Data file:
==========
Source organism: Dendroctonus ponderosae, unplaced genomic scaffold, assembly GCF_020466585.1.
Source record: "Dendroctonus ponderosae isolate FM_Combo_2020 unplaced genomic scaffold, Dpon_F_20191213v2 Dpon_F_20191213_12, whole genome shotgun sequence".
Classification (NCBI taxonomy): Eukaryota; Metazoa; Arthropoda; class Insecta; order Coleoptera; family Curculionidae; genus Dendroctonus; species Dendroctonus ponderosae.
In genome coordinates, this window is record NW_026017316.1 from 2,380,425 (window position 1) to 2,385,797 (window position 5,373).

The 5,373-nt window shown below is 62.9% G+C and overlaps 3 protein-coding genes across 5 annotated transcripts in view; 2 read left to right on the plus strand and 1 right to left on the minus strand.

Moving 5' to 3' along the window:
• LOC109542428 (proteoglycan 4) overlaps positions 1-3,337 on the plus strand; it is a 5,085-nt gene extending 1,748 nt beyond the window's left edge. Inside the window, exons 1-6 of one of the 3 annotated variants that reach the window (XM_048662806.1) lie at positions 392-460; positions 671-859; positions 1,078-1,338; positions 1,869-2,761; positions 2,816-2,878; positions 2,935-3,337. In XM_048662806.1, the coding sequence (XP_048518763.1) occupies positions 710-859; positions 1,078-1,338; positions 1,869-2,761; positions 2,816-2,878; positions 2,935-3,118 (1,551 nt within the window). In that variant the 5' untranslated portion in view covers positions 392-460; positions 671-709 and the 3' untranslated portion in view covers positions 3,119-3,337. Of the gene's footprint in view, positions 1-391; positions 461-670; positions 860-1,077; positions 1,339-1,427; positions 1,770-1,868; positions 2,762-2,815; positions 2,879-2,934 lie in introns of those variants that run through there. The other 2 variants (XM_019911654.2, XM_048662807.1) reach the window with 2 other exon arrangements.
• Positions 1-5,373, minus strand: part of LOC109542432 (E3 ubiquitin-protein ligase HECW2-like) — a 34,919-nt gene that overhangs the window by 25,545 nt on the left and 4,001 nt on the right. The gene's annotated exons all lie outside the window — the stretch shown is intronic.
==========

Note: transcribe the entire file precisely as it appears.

Source organism: Dendroctonus ponderosae, unplaced genomic scaffold, assembly GCF_020466585.1.
Source record: "Dendroctonus ponderosae isolate FM_Combo_2020 unplaced genomic scaffold, Dpon_F_20191213v2 Dpon_F_20191213_12, whole genome shotgun sequence".
Classification (NCBI taxonomy): Eukaryota; Metazoa; Arthropoda; class Insecta; order Coleoptera; family Curculionidae; genus Dendroctonus; species Dendroctonus ponderosae.
In genome coordinates, this window is record NW_026017316.1 from 2,380,425 (window position 1) to 2,385,797 (window position 5,373).

The 5,373-nt window shown below is 62.9% G+C and overlaps 3 protein-coding genes across 5 annotated transcripts in view; 2 read left to right on the plus strand and 1 right to left on the minus strand.

Moving 5' to 3' along the window:
• LOC109542428 (proteoglycan 4) overlaps positions 1-3,337 on the plus strand; it is a 5,085-nt gene extending 1,748 nt beyond the window's left edge. Inside the window, exons 1-6 of one of the 3 annotated variants that reach the window (XM_048662806.1) lie at positions 392-460; positions 671-859; positions 1,078-1,338; positions 1,869-2,761; positions 2,816-2,878; positions 2,935-3,337. In XM_048662806.1, the coding sequence (XP_048518763.1) occupies positions 710-859; positions 1,078-1,338; positions 1,869-2,761; positions 2,816-2,878; positions 2,935-3,118 (1,551 nt within the window). In that variant the 5' untranslated portion in view covers positions 392-460; positions 671-709 and the 3' untranslated portion in view covers positions 3,119-3,337. Of the gene's footprint in view, positions 1-391; positions 461-670; positions 860-1,077; positions 1,339-1,427; positions 1,770-1,868; positions 2,762-2,815; positions 2,879-2,934 lie in introns of those variants that run through there. The other 2 variants (XM_019911654.2, XM_048662807.1) reach the window with 2 other exon arrangements.
• Positions 1-5,373, minus strand: part of LOC109542432 (E3 ubiquitin-protein ligase HECW2-like) — a 34,919-nt gene that overhangs the window by 25,545 nt on the left and 4,001 nt on the right. The gene's annotated exons all lie outside the window — the stretch shown is intronic.